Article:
In June, the U.S. Department of Labor expanded access to health coverage options for small businesses and their employees through Association Health Plans (AHPs).
AHPs allow small businesses and self-employed workers to band together by geography or industry to obtain healthcare coverage as if they were a single large employer, thereby providing, according to the Trump administration, more choice, access, and coverage. However, AHPs generally do not cover as much as other health plans, which could spur frustration and concern among both patients and doctors as they learn what an AHP actually covers.
The American College of Physicians, for one, opposes the introduction of the new plans. “As a physician, I know from experience how crucial it is that patients have access to insurance plans that meet full healthcare needs,” Ana María López, MD, FACP, ACP’s president, said in a statement after the ruling. “This rule will do the opposite.”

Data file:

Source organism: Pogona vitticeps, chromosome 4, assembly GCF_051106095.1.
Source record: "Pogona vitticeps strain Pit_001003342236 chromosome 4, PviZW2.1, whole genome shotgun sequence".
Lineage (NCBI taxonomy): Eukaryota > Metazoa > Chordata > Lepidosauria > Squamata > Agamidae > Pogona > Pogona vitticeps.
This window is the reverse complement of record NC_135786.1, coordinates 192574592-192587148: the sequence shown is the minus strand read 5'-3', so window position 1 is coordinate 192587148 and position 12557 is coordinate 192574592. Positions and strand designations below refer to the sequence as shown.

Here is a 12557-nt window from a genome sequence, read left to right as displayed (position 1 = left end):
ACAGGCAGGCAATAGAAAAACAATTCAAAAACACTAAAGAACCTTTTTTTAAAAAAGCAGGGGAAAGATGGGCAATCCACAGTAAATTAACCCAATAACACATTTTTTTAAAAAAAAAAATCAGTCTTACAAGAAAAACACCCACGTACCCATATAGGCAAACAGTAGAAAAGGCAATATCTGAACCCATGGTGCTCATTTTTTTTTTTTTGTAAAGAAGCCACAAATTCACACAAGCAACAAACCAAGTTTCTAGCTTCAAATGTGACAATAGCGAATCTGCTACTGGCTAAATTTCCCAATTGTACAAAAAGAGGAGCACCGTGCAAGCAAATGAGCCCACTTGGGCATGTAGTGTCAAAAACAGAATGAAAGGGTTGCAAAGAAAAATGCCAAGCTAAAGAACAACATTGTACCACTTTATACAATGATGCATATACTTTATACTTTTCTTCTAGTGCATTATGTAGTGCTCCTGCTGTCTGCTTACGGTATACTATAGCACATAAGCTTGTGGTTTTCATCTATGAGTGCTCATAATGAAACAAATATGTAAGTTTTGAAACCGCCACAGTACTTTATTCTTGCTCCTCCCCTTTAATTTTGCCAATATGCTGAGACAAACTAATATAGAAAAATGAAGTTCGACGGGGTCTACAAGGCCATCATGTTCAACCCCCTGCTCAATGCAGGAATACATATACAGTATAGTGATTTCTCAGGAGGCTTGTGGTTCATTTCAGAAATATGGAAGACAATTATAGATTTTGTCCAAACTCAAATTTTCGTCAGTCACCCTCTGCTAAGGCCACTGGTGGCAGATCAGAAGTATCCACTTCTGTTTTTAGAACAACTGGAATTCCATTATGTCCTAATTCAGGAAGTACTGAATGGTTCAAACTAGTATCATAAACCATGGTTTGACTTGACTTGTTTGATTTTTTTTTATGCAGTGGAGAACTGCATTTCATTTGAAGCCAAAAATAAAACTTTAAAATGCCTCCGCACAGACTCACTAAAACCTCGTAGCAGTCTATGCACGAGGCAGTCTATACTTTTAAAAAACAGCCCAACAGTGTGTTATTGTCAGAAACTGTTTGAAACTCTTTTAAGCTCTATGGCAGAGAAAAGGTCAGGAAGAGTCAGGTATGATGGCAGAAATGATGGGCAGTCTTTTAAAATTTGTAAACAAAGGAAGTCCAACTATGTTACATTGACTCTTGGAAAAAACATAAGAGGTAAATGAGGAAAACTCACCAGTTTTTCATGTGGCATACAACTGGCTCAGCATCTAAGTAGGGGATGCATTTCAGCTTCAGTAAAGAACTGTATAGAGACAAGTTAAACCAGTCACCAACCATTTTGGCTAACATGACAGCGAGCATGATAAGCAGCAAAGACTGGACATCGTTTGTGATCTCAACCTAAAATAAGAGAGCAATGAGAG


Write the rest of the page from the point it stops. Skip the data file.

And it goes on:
Proponents of the new rule argue that it will provide small employers the same opportunity for coverage available to large employers with self-insured plans. “Many of our laws, particularly Obamacare, make healthcare coverage more expensive for small businesses than large companies,” U.S. Secretary of Labor Alexander Acosta said in a statement.
A history of association plans
Kevin Lucia, MHP, research professor and project director at Georgetown University’s Health Policy Institute, notes that since the 1990s, congressional proposals to create federally certified AHPs have been opposed by a broad spectrum of stakeholders, including the National Association of Insurance Commissioners. Opponents point to a history of association health plans that is rife with insolvency, fraud, loss of consumer protections, and market segmentation.